The much needed rain I’ve had the past few days has released the scent of the forest so strongly that this morning it felt as though I was suddenly in some exotic and unknown landscape. Just walking from one end of the lane to the other brought me dozens of different scents, some identifiable, some not. In an instant the forest feels different from the one where I live every day.
Spring in the forest is such a heady smell, and each forest has its own notes. Each plant species, each tree species has its own distinctive scent. It is a lot more complicated than just a northern forest of conifers smelling differently than a southern forest. We are all aware of that distinction.
Within the same region, each patch of forest has its own tones. Even when an area has similar species, each patch will have more or fewer of some of its plant species. Just a short distance away, the mix may be slightly different. One forest area could be a little wetter, another a little higher, and each little change subtly affects the species and the numbers of those species that grow there. That change to the mix affects the scent that forest exudes.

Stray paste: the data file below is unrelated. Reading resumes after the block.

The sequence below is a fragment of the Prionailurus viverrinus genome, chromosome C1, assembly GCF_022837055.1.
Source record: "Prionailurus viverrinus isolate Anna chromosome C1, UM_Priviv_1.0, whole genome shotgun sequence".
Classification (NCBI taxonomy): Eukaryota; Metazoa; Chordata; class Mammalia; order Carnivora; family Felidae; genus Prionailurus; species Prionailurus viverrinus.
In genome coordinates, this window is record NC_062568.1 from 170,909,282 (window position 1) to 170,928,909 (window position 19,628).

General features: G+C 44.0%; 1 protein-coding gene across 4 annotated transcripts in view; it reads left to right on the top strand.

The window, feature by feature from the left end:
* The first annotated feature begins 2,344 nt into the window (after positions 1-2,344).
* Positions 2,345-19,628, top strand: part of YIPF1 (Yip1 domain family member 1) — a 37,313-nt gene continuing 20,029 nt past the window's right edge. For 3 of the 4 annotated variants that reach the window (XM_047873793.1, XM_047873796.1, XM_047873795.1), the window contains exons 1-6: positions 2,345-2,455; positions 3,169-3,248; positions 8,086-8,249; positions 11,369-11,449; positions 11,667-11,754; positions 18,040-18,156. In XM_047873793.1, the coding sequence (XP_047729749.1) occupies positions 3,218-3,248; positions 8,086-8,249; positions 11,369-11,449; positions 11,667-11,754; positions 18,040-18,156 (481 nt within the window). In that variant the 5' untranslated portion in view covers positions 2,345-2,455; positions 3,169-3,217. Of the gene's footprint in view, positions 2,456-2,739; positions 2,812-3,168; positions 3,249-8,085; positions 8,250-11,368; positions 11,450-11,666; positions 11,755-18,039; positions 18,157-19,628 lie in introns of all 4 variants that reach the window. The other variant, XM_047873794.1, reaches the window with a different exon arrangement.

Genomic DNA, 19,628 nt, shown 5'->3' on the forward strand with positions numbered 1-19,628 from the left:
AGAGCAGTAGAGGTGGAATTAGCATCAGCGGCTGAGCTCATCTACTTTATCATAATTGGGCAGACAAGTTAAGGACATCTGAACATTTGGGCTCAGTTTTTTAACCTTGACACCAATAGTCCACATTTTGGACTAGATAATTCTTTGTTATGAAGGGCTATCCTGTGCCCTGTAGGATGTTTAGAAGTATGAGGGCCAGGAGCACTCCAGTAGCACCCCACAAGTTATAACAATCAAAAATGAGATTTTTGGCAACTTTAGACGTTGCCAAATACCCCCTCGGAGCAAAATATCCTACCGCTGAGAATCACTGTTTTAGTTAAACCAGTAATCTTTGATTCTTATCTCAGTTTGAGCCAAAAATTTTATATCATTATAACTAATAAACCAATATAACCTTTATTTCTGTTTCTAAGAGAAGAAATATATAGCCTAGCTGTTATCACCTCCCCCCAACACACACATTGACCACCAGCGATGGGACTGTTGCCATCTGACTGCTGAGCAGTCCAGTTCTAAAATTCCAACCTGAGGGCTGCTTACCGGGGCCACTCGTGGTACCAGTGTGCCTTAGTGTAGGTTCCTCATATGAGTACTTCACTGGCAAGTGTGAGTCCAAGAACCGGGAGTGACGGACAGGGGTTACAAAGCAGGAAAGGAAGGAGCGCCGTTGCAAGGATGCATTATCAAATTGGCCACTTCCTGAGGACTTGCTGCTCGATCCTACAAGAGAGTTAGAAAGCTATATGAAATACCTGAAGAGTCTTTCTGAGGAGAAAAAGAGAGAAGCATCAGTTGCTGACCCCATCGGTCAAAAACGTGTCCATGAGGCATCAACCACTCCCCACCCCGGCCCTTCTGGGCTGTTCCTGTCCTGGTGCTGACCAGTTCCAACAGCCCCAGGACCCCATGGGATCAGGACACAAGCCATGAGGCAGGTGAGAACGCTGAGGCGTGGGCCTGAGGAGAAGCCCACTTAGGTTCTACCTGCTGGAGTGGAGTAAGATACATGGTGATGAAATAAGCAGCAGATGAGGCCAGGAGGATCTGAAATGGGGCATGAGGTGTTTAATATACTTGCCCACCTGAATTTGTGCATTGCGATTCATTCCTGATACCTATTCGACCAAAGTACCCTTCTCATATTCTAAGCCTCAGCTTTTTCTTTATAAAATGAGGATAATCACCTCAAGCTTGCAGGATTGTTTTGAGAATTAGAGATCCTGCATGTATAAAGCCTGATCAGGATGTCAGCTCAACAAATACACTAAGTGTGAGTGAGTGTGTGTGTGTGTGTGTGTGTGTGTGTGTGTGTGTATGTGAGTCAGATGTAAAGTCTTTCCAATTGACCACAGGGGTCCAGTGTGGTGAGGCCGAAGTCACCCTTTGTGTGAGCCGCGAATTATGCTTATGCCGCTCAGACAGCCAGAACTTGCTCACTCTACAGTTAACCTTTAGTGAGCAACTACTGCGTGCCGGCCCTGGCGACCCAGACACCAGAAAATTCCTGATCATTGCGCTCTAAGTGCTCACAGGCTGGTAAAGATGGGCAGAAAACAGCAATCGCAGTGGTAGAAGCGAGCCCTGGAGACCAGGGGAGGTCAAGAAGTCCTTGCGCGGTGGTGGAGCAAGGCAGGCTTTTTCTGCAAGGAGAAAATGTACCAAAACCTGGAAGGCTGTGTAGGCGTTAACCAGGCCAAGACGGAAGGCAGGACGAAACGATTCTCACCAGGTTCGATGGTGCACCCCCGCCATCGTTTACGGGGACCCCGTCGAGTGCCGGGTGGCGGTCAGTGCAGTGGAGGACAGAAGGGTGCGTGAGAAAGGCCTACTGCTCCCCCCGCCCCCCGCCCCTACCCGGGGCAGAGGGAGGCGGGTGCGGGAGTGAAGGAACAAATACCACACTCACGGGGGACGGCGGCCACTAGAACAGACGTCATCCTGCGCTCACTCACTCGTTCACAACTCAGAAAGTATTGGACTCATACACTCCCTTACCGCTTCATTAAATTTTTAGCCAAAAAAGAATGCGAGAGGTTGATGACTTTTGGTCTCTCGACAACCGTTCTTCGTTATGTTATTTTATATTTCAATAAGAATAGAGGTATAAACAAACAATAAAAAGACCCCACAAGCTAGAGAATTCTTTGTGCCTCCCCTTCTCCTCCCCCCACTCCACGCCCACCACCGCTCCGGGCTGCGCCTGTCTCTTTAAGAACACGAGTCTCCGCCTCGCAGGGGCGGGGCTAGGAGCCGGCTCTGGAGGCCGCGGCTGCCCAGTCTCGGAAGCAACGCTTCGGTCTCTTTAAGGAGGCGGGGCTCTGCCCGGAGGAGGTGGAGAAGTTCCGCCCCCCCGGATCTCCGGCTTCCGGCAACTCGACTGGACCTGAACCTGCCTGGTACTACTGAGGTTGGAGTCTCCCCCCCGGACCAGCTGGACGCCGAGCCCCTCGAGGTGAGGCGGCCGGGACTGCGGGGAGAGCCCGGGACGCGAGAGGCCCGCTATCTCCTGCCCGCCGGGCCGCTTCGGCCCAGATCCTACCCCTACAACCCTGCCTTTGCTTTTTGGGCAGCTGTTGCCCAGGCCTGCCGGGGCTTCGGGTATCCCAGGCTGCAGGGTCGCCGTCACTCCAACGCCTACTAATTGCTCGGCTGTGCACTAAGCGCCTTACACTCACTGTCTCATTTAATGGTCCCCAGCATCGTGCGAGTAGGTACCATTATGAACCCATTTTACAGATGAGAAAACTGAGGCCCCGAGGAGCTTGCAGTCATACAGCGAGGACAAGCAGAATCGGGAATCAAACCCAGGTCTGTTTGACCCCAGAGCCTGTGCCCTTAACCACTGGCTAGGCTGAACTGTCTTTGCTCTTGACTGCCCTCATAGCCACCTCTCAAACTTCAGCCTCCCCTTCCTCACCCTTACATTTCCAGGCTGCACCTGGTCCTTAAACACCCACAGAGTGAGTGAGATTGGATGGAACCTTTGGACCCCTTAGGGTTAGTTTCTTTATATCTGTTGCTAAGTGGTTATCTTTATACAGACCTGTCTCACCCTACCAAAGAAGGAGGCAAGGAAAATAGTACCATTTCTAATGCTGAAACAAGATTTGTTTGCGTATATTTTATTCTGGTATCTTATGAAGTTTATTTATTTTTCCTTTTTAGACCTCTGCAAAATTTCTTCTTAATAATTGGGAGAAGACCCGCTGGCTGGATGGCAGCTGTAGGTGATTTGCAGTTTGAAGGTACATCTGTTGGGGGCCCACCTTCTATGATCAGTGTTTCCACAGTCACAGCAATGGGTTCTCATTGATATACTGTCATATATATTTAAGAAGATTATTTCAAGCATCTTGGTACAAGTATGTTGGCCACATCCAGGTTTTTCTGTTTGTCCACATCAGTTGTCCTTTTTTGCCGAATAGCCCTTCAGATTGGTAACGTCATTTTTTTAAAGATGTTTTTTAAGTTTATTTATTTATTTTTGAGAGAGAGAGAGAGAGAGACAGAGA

It is times like this morning when I wish my sense of smell was as strong as a dog’s, so I could see if I could learn to pinpoint my location just by the mix of scents. How finely could I pinpoint it if I was dropped blindfolded in different parts of the woods? Could I tell the forest in my parents’ woods from the forest in front of the cabin? Could I tell the difference in the forest in front of my cabin from the forest on the other side of the new pond?
Since humans’ sense of smell is more limited than other animals, I am surprised that when I think of certain places, it is the scent of them that I remember most clearly. Sometimes, I will get a whiff of something and it will bring back some memory of something I’d thought I’d forgotten. And that memory will be so strong that for an instant it is as though I am back in that other place. For me, smells recreate the memory of other places and times more intensely than sights and sounds do, even though those senses are our more acute ones.
This morning, the scent of the spring forest is one that will stay with me.